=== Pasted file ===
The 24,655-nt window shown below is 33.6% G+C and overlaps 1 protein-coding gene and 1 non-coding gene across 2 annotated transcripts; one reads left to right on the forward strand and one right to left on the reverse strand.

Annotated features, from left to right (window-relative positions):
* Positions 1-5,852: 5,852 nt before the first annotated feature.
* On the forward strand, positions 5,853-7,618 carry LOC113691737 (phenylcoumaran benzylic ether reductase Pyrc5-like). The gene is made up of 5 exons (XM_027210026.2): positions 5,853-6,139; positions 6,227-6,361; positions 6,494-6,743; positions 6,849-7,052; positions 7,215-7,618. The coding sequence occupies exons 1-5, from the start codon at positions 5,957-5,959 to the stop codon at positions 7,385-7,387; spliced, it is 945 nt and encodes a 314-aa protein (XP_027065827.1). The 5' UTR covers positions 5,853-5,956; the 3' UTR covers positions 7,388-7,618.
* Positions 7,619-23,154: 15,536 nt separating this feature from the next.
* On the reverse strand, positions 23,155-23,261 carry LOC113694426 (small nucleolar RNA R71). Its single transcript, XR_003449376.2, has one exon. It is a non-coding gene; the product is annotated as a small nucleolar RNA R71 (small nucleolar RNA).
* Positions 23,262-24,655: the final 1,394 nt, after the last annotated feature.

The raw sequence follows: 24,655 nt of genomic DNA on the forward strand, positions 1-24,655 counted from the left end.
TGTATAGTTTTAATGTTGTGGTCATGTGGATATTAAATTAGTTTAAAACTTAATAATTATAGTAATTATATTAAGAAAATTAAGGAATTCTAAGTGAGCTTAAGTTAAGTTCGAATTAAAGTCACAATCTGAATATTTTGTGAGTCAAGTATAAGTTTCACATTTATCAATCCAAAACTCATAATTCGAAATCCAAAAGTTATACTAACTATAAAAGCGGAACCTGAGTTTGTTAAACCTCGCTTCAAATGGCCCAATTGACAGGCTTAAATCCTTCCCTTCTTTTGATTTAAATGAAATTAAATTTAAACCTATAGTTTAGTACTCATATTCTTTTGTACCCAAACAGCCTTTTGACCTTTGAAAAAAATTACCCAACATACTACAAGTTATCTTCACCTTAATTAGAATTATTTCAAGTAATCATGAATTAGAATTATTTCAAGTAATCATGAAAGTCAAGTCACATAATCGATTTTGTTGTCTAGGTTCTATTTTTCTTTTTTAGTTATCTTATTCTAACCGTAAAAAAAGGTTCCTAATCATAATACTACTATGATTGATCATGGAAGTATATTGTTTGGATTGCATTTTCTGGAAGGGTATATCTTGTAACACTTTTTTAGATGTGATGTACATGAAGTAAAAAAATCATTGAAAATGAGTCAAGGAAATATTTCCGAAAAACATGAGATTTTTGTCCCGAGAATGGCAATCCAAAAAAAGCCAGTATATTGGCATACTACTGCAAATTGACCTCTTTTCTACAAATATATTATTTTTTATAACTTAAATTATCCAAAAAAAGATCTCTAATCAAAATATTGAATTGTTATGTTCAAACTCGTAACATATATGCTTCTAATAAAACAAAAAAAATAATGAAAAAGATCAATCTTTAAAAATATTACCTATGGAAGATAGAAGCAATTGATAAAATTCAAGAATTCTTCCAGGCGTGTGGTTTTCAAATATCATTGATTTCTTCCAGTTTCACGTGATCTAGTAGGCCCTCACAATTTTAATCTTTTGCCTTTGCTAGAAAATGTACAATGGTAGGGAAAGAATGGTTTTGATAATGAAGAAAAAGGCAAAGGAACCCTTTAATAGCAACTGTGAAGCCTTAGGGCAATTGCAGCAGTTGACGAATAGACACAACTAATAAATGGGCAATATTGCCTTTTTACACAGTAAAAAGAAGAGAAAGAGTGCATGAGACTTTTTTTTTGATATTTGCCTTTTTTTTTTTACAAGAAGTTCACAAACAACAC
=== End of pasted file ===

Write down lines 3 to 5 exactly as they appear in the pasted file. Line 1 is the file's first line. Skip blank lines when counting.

* Positions 1-5,852: 5,852 nt before the first annotated feature.
* On the forward strand, positions 5,853-7,618 carry LOC113691737 (phenylcoumaran benzylic ether reductase Pyrc5-like). The gene is made up of 5 exons (XM_027210026.2): positions 5,853-6,139; positions 6,227-6,361; positions 6,494-6,743; positions 6,849-7,052; positions 7,215-7,618. The coding sequence occupies exons 1-5, from the start codon at positions 5,957-5,959 to the stop codon at positions 7,385-7,387; spliced, it is 945 nt and encodes a 314-aa protein (XP_027065827.1). The 5' UTR covers positions 5,853-5,956; the 3' UTR covers positions 7,388-7,618.
* Positions 7,619-23,154: 15,536 nt separating this feature from the next.